The Gardens and Grounds Still Steal the Show
My mom and I signed up for both the free garden tour with head landscaper Jim Heid and an amazing cultural tour with Kalei Uwēko’olani, and while I was admittedly a bit reluctant to wake up at 8 am on vacation to take a landscaping tour, it ended up being one of the more entertaining mornings on our trip.
Heid has been with the property since 2008, and it was clear off the bat that he’s extremely passionate about what he does. As he walked us through the gardens, which are home to more than 600 species of plants, my mom continued pepper him with questions about how and what she could plant that would thrive in her Southern California garden.
We soon learned that the grounds were largely inspired by Mr. Sekiguchi’s native Japan. A symbol of longevity and serenity in Japanese culture, rocks were not only flown in from around the base of Mt. Fuji, but prior to shipping them over, Mr. Sekiguchi had them photographed and meticulously placed to mirror the exact replica of what they looked like on the mountain—if that’s not attention to detail I don’t know what is.
As we walked the grounds and sampled fresh pineapple plucked straight from the garden, sucked on sugar cane, and nibbled on starfruit, I had newfound appreciation for the work that continued to go in to this beautiful resort, and if you have even the slightest green thumb in you, take this tour. I’m sure you’ll come to appreciate it more, too.
Wellness will Play a Bigger Role
One of the biggest renovation overhauls happening on property right now is to the hotel’s spa, which will reopen as a new concept in a 50,000-sq. ft. space next year. This new “wellness sanctuary” will offer “elevated experiences that reflect a deep reverence for the island’s nature and authentic healing practices steeped in the soul and spirit of Maui.”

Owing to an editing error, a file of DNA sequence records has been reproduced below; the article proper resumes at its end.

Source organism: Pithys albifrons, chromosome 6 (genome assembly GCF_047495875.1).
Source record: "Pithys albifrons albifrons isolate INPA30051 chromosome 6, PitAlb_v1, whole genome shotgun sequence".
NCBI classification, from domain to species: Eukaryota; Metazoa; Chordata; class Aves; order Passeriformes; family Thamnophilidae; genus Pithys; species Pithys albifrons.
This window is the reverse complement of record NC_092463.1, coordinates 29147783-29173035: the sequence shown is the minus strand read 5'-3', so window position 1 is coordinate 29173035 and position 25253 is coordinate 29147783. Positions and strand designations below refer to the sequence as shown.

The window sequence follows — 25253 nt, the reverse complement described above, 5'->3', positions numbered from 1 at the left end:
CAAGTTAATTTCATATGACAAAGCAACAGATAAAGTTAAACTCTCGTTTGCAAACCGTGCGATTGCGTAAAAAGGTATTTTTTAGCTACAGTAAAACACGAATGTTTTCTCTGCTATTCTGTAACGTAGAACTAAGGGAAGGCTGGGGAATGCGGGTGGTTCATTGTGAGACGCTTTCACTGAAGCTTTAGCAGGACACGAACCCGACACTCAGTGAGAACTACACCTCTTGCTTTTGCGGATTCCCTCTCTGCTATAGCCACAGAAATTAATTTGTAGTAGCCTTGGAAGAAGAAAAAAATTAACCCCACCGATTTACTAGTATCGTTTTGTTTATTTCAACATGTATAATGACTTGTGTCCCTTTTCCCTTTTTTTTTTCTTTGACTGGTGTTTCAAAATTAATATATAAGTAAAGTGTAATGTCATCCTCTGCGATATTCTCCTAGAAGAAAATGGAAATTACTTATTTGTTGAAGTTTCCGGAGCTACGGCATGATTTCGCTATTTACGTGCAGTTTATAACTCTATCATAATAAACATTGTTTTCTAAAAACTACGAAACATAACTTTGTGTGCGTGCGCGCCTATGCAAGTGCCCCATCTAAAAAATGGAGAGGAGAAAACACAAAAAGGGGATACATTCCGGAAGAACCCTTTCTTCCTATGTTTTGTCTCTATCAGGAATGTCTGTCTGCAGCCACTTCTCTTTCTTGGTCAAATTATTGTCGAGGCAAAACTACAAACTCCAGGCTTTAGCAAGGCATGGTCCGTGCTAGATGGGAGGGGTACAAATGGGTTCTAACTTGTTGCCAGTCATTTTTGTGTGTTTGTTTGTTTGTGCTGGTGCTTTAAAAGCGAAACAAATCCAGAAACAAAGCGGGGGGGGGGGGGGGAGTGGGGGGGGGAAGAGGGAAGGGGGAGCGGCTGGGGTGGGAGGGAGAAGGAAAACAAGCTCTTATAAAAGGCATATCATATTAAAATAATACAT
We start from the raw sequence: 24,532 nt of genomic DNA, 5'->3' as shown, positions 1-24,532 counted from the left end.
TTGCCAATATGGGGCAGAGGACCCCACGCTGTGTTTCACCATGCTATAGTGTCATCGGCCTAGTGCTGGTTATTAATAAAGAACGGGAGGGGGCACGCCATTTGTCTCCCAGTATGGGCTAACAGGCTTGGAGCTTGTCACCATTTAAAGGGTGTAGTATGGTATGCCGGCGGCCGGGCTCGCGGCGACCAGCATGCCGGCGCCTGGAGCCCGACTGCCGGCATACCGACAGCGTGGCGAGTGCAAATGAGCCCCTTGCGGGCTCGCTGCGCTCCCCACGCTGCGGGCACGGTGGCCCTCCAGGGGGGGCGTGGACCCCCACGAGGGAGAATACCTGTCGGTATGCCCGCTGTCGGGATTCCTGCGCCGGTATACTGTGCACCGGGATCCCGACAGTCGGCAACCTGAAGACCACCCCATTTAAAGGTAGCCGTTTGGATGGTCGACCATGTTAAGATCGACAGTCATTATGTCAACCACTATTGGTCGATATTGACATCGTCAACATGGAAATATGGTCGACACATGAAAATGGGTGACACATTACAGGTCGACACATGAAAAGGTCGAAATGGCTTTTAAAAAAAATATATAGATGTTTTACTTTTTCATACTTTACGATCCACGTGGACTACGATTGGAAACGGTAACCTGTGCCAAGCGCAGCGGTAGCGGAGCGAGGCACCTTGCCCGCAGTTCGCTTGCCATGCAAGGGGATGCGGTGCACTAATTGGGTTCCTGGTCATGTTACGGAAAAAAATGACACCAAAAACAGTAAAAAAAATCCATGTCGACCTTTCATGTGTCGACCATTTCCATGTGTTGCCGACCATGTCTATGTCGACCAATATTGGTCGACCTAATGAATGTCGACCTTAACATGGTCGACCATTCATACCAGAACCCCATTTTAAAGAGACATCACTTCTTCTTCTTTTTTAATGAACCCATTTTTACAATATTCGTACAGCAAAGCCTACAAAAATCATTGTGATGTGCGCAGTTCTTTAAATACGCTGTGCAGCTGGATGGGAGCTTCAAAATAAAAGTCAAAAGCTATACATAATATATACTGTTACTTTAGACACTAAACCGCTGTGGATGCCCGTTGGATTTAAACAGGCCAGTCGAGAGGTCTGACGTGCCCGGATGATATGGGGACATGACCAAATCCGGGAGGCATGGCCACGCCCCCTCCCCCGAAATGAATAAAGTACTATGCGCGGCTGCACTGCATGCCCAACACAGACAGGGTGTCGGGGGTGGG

In the meantime, a temporary spa has been established in the hotel’s Lagoon Wing and continues to offer all the spa services and massages you could hope for. I had an exceptional Hawaiian LomiLomi massage with an angel of a masseuse named Laurie, and not that she needed it, but my mom loved her age-defying facial which left her skin looking brighter and better than ever.
New and Improved Dining
There are also new dining outlets on property, starting with Botero Lounge in the open-air atrium at the center of the hotel. The lounge’s namesake comes for the nine bronze Fernando Botero statues, all of which have lived on property from the beginning and are part of Mr. Sekiguchi’s private collection.
With nightly live music and a menu that’s brimming with fresh sushi and specialty cocktails, Botero is easily the most exciting place to post up and people-watch after the sun goes down.
In Hawaiian, ‘Ikena means view, and this gorgeous indoor-outdoor venue lives up to the name. With views over the Pacific, the buffet and a la carte options are a delight—whatever you do don’t miss the Maui Honey Fried Chicken and Waffles and purple uala latte for some real local flavor.
There’s also a new fast casual market on property called Loulu, which is the all-day cafe serving up everything from delicious breakfast sandwiches, acai bowls, and coffee to pizzas and salads.
HumuHumu, and Why You Should Request Table 70
By far the best meal we had during our stay was at Humuhumunukunukuāpuaʻa. Better known as HumuHumu, this Hawaiian fusion fine dining restaurant has been mainstay at Grand Wailea for almost 30 years. While not a bad seat in the house, word to the wise, Table 70 is one of the most coveted spots in town, and perfect for groups or special occasions. When it’s not reserved in advance (and if you ask nicely) it’s worth waiting for, especially at sunset.
Humuhumunukunukuāpuaʻa has been a fixture here since the hotel first opened and is beloved by guests who come year after year to celebrate birthdays and anniversaries. Renovations are starting this spring at Humu, so make sure you check with the hotel before booking so you can plan your visit accordingly.
A Living Legend
When all is said and done, Grand Wailea will always hold a special place in my family’s heart.
In a way, I’ve grown up with this hotel, and we’ve seen each other through various life stages over the last 30-years. Even with the current multi-year, multi-phase renovations, the vision and the magic that Takeshi Sekiguchi first set out to create are still alive and thriving, and I for one, can’t wait to see what the future holds on my next visit.